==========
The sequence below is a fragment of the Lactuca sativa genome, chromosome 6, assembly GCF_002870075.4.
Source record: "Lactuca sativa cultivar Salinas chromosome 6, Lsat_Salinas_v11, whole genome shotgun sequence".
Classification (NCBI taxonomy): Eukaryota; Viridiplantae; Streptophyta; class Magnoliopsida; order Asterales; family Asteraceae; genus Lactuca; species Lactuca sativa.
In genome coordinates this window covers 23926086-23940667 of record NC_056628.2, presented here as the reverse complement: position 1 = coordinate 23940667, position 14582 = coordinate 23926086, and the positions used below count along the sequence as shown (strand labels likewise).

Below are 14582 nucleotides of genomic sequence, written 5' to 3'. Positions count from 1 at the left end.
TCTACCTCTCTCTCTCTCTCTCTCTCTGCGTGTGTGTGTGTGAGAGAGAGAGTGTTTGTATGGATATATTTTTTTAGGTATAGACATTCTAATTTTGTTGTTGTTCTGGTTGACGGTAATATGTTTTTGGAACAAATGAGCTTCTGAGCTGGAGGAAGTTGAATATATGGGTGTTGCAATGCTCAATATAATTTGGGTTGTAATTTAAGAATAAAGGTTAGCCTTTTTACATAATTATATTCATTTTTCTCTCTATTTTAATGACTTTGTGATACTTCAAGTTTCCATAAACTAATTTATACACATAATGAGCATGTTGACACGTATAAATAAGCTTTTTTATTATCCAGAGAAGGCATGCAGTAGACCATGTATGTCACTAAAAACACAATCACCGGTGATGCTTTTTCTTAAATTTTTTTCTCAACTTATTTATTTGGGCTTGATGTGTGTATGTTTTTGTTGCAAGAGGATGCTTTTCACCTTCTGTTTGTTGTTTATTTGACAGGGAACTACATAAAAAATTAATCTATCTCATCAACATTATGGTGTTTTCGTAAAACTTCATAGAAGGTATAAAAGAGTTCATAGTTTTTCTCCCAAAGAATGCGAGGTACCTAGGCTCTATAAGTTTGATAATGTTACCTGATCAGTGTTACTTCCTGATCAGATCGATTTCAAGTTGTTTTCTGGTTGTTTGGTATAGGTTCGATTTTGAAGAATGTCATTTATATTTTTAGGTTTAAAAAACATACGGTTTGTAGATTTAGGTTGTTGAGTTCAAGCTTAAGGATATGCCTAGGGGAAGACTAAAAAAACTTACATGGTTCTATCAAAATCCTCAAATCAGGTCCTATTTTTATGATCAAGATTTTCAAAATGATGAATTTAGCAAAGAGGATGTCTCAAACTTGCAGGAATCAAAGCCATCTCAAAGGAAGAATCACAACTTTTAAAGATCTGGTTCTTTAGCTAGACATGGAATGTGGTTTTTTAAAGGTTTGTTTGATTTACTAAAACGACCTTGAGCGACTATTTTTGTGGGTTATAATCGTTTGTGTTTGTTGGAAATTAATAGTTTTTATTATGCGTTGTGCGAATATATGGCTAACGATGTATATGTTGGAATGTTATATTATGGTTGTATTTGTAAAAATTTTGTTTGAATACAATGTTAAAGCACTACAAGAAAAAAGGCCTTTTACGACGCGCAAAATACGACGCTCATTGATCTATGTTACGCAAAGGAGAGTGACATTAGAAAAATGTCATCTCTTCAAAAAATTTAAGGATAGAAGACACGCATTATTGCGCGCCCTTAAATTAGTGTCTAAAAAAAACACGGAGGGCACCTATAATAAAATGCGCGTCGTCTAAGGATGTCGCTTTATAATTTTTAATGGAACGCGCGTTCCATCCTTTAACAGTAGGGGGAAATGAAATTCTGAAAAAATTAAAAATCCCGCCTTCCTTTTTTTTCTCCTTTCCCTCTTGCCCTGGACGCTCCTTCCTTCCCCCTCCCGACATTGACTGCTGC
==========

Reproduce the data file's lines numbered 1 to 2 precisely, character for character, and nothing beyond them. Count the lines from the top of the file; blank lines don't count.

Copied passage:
The sequence below is a fragment of the Lactuca sativa genome, chromosome 6, assembly GCF_002870075.4.
Source record: "Lactuca sativa cultivar Salinas chromosome 6, Lsat_Salinas_v11, whole genome shotgun sequence".